Amid the reports of the Virginia Tech shooting rampage yesterday, administrators at Maryland universities and colleges began fine-tuning their emergency plans and re-examining security provisions.
Shocked students grappled with the tragedy by trying to locate friends who attend Virginia Tech. And across campuses, faculty, staff and students alike said their hearts went out to the victims and their families, with whom they expressed a kinship.
"I just feel so bad [for] all the families and what they must be going through," said Angela Bockino, a Loyola College freshman from Dobbs Ferry, N.Y.
Today, Loyola's 12:10 p.m. mass will offer a remembrance to the shooting victims. Officials at the college, like many others around Maryland, reiterated to students that grief counseling is available, if they need it.
Around Loyola's manicured campus, some students said the tragedy ignited feelings they rarely feel in their cocooned campus environment: vulnerability. "Honestly, it makes you worry," said Bockino. "I don't feel safe."
But others noted the seemingly random nature of the violence and wondered aloud if anything could have stopped them.
"They said that you needed to swipe your ID card to get into the buildings," said Matt Lowrey, a freshman from Armonk, N.Y. "Same thing here. And here campus police is around all the time. I just really don't know, how much more secure could you get?"
Even as some area college police forces re-evaluated their contingency plans, officials acknowledged that what happened at Virginia Tech was inconceivable.
"The types of things that happened today at Virginia Tech defy logic, so it's difficult to plan for them," said Clint Coleman, a spokesman at Morgan State University. "In terms of what we can do to prevent it, all we can rely on is the things that we do day-in and day-out to protect students."
That includes the use of surveillance cameras and the university's 35 campus police officers' constant patrols by foot, bicycle and car.
If the university had to be locked down, officials would notify Morgan's 6,500 students by e-mail, phone call and, if necessary, in person, Coleman said.
Some observers were alarmed that Virginia Tech's administration did not notify students of the first shooting until two hours after it occurred. And when students received the message, it was via e-mail.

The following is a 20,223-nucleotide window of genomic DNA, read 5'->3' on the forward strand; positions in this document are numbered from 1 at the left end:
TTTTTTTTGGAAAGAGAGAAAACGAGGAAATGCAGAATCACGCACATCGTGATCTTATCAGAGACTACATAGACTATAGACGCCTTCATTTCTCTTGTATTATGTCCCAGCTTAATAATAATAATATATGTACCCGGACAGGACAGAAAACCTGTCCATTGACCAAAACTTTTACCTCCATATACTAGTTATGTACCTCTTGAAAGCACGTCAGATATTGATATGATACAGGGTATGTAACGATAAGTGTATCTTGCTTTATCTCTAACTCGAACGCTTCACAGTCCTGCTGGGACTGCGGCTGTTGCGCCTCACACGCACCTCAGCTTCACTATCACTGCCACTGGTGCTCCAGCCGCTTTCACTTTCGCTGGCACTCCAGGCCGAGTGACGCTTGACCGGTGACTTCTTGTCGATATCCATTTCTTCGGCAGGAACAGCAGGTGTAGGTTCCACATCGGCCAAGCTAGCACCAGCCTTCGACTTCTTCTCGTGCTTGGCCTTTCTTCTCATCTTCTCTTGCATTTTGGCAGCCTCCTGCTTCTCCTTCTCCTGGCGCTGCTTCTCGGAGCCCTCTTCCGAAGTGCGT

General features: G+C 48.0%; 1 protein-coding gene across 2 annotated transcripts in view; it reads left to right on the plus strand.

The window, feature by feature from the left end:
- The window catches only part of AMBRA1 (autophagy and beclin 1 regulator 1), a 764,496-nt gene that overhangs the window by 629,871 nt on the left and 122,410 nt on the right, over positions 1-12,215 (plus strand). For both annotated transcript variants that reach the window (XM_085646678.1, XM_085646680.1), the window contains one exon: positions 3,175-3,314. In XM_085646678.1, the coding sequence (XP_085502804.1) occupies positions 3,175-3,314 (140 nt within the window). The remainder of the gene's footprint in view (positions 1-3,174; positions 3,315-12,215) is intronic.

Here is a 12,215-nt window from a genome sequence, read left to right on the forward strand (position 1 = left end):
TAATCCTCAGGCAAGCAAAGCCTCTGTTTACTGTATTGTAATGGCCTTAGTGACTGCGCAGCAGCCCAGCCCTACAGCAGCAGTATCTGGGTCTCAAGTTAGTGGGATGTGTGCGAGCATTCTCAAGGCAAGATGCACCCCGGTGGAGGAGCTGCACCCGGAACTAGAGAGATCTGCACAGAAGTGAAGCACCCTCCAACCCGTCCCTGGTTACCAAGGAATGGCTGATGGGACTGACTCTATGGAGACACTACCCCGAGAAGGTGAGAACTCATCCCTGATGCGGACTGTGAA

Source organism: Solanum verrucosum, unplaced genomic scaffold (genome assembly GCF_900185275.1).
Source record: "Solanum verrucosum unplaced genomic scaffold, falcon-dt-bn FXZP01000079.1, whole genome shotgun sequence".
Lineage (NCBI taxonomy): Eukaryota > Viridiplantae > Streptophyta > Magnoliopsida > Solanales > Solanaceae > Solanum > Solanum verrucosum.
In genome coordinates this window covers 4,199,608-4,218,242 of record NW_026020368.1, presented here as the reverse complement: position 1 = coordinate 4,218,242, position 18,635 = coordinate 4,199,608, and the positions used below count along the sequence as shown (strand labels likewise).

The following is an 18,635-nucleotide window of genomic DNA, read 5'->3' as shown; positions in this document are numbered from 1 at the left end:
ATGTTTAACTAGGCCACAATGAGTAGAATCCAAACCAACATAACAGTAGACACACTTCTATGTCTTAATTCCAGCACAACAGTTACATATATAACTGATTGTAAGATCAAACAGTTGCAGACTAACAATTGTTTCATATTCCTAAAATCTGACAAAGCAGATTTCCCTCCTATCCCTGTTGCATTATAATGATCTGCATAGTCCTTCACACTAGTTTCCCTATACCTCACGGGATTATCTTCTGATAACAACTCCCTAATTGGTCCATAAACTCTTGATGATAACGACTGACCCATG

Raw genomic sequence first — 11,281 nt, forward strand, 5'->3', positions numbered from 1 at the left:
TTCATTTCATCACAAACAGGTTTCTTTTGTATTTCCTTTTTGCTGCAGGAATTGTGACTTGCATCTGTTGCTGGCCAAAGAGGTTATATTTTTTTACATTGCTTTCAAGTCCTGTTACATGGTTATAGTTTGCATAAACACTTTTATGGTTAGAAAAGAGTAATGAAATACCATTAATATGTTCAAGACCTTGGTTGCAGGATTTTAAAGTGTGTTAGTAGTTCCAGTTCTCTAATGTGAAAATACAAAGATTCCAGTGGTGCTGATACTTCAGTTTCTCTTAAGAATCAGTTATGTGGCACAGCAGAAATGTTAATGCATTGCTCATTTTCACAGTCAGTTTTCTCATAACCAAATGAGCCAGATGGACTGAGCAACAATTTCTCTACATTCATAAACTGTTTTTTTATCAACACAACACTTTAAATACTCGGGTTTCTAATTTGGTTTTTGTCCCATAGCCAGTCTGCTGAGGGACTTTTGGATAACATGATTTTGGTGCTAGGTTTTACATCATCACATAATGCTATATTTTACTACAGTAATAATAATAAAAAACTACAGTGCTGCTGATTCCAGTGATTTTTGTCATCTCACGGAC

"There's no one way of communicating with students; you really have to beat the drum," Coleman said. "That means, sending out messengers to the places where students are. You cannot rely on e-mail. You cannot rely on voice mail systems."
At other universities, some campus police officers undergo training to handle violent situations.
The Maryland State Police has trained seven of the 68 campus police officers at the University of Maryland, Baltimore on the specifics of handling shootings, said Chief Cleveland A. Barnes, who heads the force.
Unlike some smaller private universities such as Johns Hopkins and Loyola, Barnes' officers carry handguns.
Barnes said being on an urban campus in a city that struggles to combat violent crime, the university police are used to vigilant patrols. Nevertheless, the Virginia Tech killings offer an opportunity to re-evaluate efforts, he said.
"This situation has raised questions as to whether there is anything additional we should be doing, or if there is anything additional that we can do," said Barnes. "Hopefully we can heighten our own awareness."
On some campuses, student resident assistants - student staff members living in dorms - receive preparation to deal with emergency situations.
"We've had extensive training, we've done drills and we all get full kits with megaphones," said Christopher Farrell, a Loyola junior from New York's Long Island, during a lunch break in the college's student center.
But Kathryn Sequino, a senior from Long Island, said training could only go so far.
"On the news, they said the R.A. at Virginia Tech walked down the hallway to inform people, but the guy shot the R.A.," she said.
At Johns Hopkins, a university that has had two student murders since 2004, news of the tragedy hit home, university spokesman Dennis O'Shea said.
"Our own university has suffered more than its share of tragedies in recent years," President William R. Brody wrote in a letter to the campus last night. "The members of our community affected by those tragedies remain constantly in our thoughts.
"So we know from bitter experience that Virginia Tech will never be exactly the same after today. But we also know that members of the community there will draw great strength from each other. They will support each other and console one another. They will emerge from this tragedy scarred but strong," Brody wrote.
The university has invested in new safety precautions in recent years, including installing emergency telephones linked to surveillance cameras and employing off-duty Baltimore city police officers in addition to the 54 campus police officers.
But it's difficult to prepare for the unimaginable, said O'Shea.
"You always try to do anything you can do, but you do that in the knowledge that there is no perfect system," O'Shea said. "We, just as much as the folks in Virginia Tech or any other institution anywhere, can be affected by this totally without warning."